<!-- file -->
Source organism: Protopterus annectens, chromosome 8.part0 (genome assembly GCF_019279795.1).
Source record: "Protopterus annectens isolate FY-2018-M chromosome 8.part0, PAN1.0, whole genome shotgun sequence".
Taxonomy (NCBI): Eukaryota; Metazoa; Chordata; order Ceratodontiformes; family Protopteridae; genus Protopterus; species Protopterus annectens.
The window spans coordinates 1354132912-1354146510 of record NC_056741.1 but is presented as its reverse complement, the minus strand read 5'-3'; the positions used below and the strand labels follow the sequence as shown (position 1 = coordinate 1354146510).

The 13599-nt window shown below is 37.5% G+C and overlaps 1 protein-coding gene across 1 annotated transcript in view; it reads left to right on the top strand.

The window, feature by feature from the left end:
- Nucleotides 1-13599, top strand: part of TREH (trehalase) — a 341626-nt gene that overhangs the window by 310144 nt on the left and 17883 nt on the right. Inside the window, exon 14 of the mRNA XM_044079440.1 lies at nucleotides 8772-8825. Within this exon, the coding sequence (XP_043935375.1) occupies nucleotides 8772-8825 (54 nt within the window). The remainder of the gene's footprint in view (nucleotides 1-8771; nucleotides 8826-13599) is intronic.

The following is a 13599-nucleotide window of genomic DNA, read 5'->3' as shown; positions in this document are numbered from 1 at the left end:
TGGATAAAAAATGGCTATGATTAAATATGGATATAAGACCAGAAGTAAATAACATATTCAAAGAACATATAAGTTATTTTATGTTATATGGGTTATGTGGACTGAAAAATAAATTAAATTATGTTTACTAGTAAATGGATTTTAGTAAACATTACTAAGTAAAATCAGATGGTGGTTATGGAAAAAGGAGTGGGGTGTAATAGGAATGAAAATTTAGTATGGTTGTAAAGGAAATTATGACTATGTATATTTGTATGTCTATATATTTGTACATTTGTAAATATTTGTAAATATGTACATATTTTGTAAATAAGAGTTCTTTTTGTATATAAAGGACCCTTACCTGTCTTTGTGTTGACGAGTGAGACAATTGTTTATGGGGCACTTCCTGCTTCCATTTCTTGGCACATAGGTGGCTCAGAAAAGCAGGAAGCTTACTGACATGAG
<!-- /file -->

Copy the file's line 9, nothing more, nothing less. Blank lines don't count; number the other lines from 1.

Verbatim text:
TGGATAAAAAATGGCTATGATTAAATATGGATATAAGACCAGAAGTAAATAACATATTCAAAGAACATATAAGTTATTTTATGTTATATGGGTTATGTGGACTGAAAAATAAATTAAATTATGTTTACTAGTAAATGGATTTTAGTAAACATTACTAAGTAAAATCAGATGGTGGTTATGGAAAAAGGAGTGGGGTGTAATAGGAATGAAAATTTAGTATGGTTGTAAAGGAAATTATGACTATGTATATTTGTATGTCTATATATTTGTACATTTGTAAATATTTGTAAATATGTACATATTTTGTAAATAAGAGTTCTTTTTGTATATAAAGGACCCTTACCTGTCTTTGTGTTGACGAGTGAGACAATTGTTTATGGGGCACTTCCTGCTTCCATTTCTTGGCACATAGGTGGCTCAGAAAAGCAGGAAGCTTACTGACATGAG